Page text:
When DIRECTV’s logo started looking like AT&T’s

It was around this time in 2015 that we started to see the new DIRECTV branding that we still use. If for some reason you’re having trouble picturing it, I mean this:

Bitter party of one…

In this 2015 editorial, I looked back at DIRECTV’s most popular logo (although not its first) and pointed out that, by adding AT&T’s globe to the existing DIRECTV text, some advertising agency probably made a kajillion dollars. Heck, I would have done it for only a quarter-kajillion. That logo, as quickly envisioned as it was, has stuck with us for four years, though, so there must be something to it.

Branding is important

Despite my 2015 self’s bitterness, I do acknowledge that branding is important. AT&T’s globe is an evolution of one of the most recognizable logos in history. It, and the logo that preceded it, were both done by perhaps the most influential logo designer in history, Saul Bass. He drew this:

which in retrospect has held up pretty darn well for being about 40 years old. It replaced this one, which at one point was more identifiable than the American flag according to some studies:

Honestly, that’s still a damn good logo. It’s 50 years old and looks brand new.

When you brand your products right, you help your customer understand what you do and how all your stuff is connected. The globe logo (called “the Death Star” at the time) made the point that the world is electronic and that AT&T is a leader in it. That message still works today.

But what of DIRECTV’s old logo?

Yes, I still have a soft spot for the old DIRECTV logo, even though it became an effects-laden mess in its later incarnations:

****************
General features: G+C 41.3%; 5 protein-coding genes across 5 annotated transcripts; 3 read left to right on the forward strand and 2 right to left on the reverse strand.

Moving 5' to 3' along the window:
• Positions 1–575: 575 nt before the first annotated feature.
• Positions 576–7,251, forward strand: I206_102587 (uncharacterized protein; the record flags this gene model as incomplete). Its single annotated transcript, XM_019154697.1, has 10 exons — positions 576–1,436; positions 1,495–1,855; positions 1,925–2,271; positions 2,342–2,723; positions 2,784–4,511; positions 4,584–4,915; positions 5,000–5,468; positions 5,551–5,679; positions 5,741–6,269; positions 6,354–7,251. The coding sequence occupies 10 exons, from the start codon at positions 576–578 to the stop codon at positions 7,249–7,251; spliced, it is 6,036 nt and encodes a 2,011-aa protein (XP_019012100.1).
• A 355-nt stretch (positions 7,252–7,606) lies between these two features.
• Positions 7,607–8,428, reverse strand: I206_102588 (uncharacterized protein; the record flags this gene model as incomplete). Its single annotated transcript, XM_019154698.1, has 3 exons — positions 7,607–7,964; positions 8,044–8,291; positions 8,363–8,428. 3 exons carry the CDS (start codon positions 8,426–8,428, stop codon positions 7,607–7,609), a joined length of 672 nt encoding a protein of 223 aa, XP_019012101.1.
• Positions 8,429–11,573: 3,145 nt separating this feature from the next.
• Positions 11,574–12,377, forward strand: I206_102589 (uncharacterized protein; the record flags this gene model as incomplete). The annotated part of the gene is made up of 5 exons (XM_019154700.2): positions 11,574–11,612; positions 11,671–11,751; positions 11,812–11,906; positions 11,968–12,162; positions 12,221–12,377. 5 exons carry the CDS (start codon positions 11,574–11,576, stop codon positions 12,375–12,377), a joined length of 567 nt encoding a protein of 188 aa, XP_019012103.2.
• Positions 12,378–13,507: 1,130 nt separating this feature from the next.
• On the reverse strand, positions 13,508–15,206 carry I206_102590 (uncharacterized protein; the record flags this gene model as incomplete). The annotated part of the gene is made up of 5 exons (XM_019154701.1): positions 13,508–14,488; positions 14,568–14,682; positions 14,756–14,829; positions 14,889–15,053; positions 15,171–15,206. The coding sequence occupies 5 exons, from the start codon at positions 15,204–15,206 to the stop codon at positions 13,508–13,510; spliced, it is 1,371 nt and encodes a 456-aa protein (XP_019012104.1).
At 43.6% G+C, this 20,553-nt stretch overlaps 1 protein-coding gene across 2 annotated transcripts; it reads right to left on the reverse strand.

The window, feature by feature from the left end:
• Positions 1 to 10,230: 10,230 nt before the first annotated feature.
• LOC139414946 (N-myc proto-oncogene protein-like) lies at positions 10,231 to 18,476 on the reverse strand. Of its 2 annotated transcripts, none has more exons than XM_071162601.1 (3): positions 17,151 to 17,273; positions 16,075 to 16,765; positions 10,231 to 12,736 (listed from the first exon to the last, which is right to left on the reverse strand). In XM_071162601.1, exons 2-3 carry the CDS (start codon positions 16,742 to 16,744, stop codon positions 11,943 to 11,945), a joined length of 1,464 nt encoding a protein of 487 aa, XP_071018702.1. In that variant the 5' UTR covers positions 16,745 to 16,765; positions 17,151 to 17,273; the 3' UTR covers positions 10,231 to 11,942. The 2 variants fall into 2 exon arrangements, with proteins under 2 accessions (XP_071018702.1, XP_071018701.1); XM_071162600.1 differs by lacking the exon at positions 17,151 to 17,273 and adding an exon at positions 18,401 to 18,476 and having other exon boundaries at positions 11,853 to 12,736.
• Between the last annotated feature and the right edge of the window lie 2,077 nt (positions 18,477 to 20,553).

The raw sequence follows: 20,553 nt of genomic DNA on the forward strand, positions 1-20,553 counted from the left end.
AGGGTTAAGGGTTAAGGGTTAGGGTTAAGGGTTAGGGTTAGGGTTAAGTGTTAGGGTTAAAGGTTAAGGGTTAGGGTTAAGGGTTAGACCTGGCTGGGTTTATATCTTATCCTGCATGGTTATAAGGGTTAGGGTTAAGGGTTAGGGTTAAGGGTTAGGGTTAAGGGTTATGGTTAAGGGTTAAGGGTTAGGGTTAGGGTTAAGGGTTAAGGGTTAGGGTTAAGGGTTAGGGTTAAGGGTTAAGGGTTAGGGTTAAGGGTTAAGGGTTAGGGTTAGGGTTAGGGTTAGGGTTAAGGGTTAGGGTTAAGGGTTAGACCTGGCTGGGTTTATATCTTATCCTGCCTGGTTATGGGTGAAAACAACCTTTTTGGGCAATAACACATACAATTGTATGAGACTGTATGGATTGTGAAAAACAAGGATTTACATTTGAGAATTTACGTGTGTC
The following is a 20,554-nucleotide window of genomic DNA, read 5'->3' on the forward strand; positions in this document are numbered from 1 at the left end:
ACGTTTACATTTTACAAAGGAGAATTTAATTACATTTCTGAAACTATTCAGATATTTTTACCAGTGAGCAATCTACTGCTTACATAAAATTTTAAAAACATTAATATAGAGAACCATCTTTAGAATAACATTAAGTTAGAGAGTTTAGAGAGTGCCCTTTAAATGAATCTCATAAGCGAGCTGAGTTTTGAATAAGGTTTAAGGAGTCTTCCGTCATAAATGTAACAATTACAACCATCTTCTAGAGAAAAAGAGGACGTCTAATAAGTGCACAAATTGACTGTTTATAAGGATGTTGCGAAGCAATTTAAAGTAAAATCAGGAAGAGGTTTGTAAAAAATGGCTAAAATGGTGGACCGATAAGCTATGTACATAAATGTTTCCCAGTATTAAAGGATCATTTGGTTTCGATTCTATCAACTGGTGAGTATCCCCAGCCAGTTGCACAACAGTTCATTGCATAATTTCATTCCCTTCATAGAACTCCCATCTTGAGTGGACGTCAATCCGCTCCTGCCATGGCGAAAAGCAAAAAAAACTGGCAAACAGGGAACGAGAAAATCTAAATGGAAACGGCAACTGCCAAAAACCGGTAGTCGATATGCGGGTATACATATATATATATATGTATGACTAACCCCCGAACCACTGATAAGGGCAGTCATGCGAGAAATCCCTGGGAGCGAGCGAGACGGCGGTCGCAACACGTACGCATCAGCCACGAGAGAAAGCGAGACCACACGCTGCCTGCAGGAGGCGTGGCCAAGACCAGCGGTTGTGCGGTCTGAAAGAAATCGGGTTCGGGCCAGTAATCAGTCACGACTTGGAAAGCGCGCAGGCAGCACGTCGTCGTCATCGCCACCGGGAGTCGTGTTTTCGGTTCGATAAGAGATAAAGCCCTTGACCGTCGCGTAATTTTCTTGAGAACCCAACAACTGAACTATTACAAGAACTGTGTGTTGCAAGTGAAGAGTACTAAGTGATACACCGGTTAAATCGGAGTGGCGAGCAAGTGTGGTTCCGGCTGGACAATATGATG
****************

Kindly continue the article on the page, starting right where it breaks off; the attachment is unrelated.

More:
There’s a wide screen, a world, a letter “D,” and in the white space, a representation of a cyclone. A cyclone (another name for a tornado) may be destructive, but it is also a powerful force that comes from the sky and reaches your home (well hopefully not but you get the point.) There’s a lot to like about this logo and I think it was well implemented.

No, it didn’t fit in the AT&T ecosystem and it was important that it was changed. I’m glad they didn’t try to somehow morph the two together. That would have been awful.

What’s the next evolution?

That’s hard to know. AT&T has moved mostly away from even mentioning the DIRECTV name, instead putting the globe by itself on most receivers and on the software. That’s not terrible — it says that people recognize that logo so well that you don’t need to say anything else.

That’s not such a bad thing.


About the Author

Stuart Sweet
Stuart Sweet is the editor-in-chief of The Solid Signal Blog and a "master plumber" at Signal Group, LLC. He is the author of over 8,000 articles and longform tutorials including many posted here. Reach him by clicking on "Contact the Editor" at the bottom of this page.